I respected the pitches of the song’s melody, and the rhythmic flow – however, as it is originally sung in a flexible and free way, and I transcribed only for instruments, there is some freedom in the rhythm. The short introduction was freely composed by myself.

Location:
Played in Den Bosh, Holland. & Concertgebouw Amsterdam, Holland. April 2008.
Performers:
Nieuw Ensemble. Instrumentation: Flute, Clarinet (in b flat), Mandolin, Guitar, Harp, Percussion, Viola and Violoncello.

 

A Civilização (for soprano and ensemble)

This piece had as its starting point the book “The city and the mountains” (A cidade e as serras) from the Portuguese writer Eça de Queirós.

I gave a special attention to the passages where the humor in its various forms (picturesque, humorous, ironic, etc.), assumes the leading role. Among these, I retained particularly the descriptions of the going to the opera: it is regarded as a social event, an excuse to show the best clothes, accessories and makeup (the famous face powder). The solo soprano takes the role of attraction – she must have an impressive pose of diva and thrill the audience with her dramatic skills.

Another situation widely described by Eça de Queirós concerns the ‘gadgets’ of the urban civilization of the 19th century – appliances sometimes of dubious utility that could become a nightmare if mishandled or damaged. If used extensively could also have the disadvantage of making everyday life very dull.

Performed at the International Composition Competition of Póvoa de Varzim where the piece was awarded with the first prize (chamber music category).

Location:
International Composition Competition of Póvoa de Varzim, Portugal. July 2007.
Performers:
Ensemble Camerata senza mesura
Singer: Raquel Camarinha

 

Adormecer (for orchestra)

This piece has two main moments. In the first one there is more flow of activity; each instrument has an independent voice that stands out or goes to the background complementing the other voices. The second moment is more static: the melodies of each instrument will be diluted to result in a harmonious whole, lightly punctuated by some melodic drawings.

The analogy expressed in the title alludes to the moment where, falling asleep, we are assailed by various thoughts, even if unintentional, and how these are becoming more vague, giving place to a smooth and quiet rest.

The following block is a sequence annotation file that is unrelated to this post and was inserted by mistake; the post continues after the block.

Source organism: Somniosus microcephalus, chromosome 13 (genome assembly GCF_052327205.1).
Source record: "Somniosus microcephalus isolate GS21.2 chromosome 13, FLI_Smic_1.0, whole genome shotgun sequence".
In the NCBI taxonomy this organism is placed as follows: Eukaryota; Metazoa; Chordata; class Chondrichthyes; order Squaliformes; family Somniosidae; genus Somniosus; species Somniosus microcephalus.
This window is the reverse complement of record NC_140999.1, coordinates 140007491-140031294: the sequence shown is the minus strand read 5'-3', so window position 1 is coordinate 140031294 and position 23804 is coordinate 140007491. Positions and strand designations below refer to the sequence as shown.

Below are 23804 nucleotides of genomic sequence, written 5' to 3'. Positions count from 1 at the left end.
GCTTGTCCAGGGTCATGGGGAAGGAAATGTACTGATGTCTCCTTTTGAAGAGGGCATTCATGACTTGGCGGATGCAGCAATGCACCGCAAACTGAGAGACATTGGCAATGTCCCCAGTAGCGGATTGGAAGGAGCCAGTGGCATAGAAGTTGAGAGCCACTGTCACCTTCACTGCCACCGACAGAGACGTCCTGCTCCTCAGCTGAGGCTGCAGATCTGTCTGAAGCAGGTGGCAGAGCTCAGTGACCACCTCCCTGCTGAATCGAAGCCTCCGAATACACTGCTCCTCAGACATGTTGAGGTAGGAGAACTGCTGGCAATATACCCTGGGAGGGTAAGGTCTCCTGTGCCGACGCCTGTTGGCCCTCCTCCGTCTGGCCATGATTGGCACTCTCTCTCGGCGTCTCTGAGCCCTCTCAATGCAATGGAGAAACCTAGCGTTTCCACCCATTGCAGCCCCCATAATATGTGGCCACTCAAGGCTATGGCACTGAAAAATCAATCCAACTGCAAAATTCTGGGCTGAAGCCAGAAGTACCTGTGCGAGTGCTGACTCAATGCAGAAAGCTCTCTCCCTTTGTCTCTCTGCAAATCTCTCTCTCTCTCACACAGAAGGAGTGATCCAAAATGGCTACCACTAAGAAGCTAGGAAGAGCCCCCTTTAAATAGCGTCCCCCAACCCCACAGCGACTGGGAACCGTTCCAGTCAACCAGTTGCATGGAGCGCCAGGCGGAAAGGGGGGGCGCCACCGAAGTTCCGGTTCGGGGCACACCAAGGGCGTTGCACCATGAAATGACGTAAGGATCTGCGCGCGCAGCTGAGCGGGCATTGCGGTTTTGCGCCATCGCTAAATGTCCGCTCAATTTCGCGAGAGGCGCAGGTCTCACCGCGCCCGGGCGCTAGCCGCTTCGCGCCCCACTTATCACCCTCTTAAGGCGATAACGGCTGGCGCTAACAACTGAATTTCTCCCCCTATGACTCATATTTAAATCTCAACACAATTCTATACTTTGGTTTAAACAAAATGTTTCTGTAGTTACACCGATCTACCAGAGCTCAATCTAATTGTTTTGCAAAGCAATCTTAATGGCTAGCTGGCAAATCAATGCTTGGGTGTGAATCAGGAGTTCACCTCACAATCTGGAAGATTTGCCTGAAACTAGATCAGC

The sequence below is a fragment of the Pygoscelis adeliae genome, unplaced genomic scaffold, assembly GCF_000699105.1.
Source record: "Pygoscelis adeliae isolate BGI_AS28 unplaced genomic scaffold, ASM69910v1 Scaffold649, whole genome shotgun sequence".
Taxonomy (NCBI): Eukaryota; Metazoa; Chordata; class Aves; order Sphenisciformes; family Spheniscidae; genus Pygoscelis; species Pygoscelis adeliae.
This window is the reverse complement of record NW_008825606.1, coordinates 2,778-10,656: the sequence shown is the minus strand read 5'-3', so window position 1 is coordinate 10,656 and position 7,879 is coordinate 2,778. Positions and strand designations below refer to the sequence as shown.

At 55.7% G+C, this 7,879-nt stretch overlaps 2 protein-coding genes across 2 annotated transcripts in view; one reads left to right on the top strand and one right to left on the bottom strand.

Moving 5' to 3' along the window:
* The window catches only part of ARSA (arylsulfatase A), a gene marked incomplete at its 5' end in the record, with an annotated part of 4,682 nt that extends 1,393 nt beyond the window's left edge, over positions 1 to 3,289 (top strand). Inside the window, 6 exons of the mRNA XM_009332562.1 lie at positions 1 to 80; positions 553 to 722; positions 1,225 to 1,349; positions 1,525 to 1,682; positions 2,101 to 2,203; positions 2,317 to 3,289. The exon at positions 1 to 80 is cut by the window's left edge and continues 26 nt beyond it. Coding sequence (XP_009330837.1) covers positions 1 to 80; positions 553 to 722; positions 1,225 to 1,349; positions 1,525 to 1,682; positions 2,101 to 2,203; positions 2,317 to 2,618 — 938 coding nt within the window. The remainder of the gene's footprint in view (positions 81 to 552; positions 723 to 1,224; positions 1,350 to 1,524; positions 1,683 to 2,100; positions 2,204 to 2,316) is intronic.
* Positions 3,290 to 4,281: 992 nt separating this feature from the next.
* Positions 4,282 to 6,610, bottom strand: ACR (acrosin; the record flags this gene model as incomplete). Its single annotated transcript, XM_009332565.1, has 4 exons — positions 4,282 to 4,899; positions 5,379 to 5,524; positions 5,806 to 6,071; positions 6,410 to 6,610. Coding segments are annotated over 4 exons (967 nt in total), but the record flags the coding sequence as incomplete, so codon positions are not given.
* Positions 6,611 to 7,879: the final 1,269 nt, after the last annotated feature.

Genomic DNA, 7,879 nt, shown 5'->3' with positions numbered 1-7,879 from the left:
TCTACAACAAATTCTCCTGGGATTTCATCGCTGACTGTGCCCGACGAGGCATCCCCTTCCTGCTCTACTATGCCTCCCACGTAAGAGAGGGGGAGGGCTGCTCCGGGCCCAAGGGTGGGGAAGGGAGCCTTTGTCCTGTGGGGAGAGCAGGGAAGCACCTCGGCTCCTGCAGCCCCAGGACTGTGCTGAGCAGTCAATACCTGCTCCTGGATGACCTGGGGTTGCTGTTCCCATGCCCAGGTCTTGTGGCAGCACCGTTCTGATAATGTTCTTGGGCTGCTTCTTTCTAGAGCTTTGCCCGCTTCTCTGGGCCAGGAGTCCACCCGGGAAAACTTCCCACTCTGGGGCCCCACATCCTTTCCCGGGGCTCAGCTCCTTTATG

Location:
Teatro Helena Sá e Costa (ESMAE), Porto, Portugal. February 2007.
Performers:
Sinfonieta of ESMAE (students’ orchestra from Escola Superior de Música e Artes do Espectáculo do Porto).

 

Claro-escuro (for electronics)

This piece has departed from an audio format considered “less sophisticated” – the general midi – with the goal of creating several variables to give it a more personal and characteristic sonority. The title comes from the subtleties and variations that exist within a black and white tool.

Location:
Played in several events, including “Festival Atlante Sonoro XXI”, Roma, Italy. April 2011.
Performers:
Electronics

 

In the Middle (for an ensemble from Atlas Academy)

Atlas Academy is a laboratory for the creation of innovative intercultural music, where composers work closely with musicians from all over the world.

I’ve tried to find a melodic and harmonic ground that would be inviting for the musicians to create short phrases and to give their own expression and rhythmic flow to the parts I’ve written. The very final of the sketch is a vocal improvisation by Elchin Nagijev.

Location:
Workshop Atlas Academy 2011,Conservatory of Amsterdam, Holland. August/September 2008
Performers:
Musicians: Kamancha: Elshan Mansurov (Azerbaijan); Duduk: Gevorg Dabaghian (Armenia); Tar: Elchin Nagijev (Azerbaijan); Qanun: Bassem Alkhouri (Syria); Harp: Ernestine Stoop (The Netherlands).